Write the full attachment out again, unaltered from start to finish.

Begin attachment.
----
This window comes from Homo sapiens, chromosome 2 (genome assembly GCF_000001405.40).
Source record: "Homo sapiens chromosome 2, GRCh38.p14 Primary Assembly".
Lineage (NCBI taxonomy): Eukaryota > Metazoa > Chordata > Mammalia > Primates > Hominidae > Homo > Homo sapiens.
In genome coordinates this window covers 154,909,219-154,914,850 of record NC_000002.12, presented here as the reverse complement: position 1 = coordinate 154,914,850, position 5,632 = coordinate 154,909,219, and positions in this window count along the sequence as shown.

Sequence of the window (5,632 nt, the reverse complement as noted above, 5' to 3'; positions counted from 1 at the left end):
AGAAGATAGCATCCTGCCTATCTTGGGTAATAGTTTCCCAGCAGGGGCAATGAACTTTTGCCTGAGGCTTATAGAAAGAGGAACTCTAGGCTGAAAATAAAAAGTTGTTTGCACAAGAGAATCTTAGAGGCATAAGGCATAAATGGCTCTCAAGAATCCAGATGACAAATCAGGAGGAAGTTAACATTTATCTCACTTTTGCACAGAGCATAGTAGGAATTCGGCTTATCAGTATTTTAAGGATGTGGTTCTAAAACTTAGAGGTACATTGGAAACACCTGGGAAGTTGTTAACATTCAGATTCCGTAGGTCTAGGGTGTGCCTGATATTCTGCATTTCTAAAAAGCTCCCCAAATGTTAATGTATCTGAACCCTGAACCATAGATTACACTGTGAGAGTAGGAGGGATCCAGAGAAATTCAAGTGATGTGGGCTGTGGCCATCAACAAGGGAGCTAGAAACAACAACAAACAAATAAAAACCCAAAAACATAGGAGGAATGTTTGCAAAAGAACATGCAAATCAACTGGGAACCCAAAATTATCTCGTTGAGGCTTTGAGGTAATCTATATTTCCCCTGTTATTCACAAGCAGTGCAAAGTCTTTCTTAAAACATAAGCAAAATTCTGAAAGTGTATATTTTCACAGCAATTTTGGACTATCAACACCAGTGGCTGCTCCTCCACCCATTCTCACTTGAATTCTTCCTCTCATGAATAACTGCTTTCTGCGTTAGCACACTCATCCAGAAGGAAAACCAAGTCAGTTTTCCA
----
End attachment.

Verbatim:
This window comes from Homo sapiens, chromosome 2 (genome assembly GCF_000001405.40).
Source record: "Homo sapiens chromosome 2, GRCh38.p14 Primary Assembly".
Lineage (NCBI taxonomy): Eukaryota > Metazoa > Chordata > Mammalia > Primates > Hominidae > Homo > Homo sapiens.
In genome coordinates this window covers 154,909,219-154,914,850 of record NC_000002.12, presented here as the reverse complement: position 1 = coordinate 154,914,850, position 5,632 = coordinate 154,909,219, and positions in this window count along the sequence as shown.

Sequence of the window (5,632 nt, the reverse complement as noted above, 5' to 3'; positions counted from 1 at the left end):
AGAAGATAGCATCCTGCCTATCTTGGGTAATAGTTTCCCAGCAGGGGCAATGAACTTTTGCCTGAGGCTTATAGAAAGAGGAACTCTAGGCTGAAAATAAAAAGTTGTTTGCACAAGAGAATCTTAGAGGCATAAGGCATAAATGGCTCTCAAGAATCCAGATGACAAATCAGGAGGAAGTTAACATTTATCTCACTTTTGCACAGAGCATAGTAGGAATTCGGCTTATCAGTATTTTAAGGATGTGGTTCTAAAACTTAGAGGTACATTGGAAACACCTGGGAAGTTGTTAACATTCAGATTCCGTAGGTCTAGGGTGTGCCTGATATTCTGCATTTCTAAAAAGCTCCCCAAATGTTAATGTATCTGAACCCTGAACCATAGATTACACTGTGAGAGTAGGAGGGATCCAGAGAAATTCAAGTGATGTGGGCTGTGGCCATCAACAAGGGAGCTAGAAACAACAACAAACAAATAAAAACCCAAAAACATAGGAGGAATGTTTGCAAAAGAACATGCAAATCAACTGGGAACCCAAAATTATCTCGTTGAGGCTTTGAGGTAATCTATATTTCCCCTGTTATTCACAAGCAGTGCAAAGTCTTTCTTAAAACATAAGCAAAATTCTGAAAGTGTATATTTTCACAGCAATTTTGGACTATCAACACCAGTGGCTGCTCCTCCACCCATTCTCACTTGAATTCTTCCTCTCATGAATAACTGCTTTCTGCGTTAGCACACTCATCCAGAAGGAAAACCAAGTCAGTTTTCCA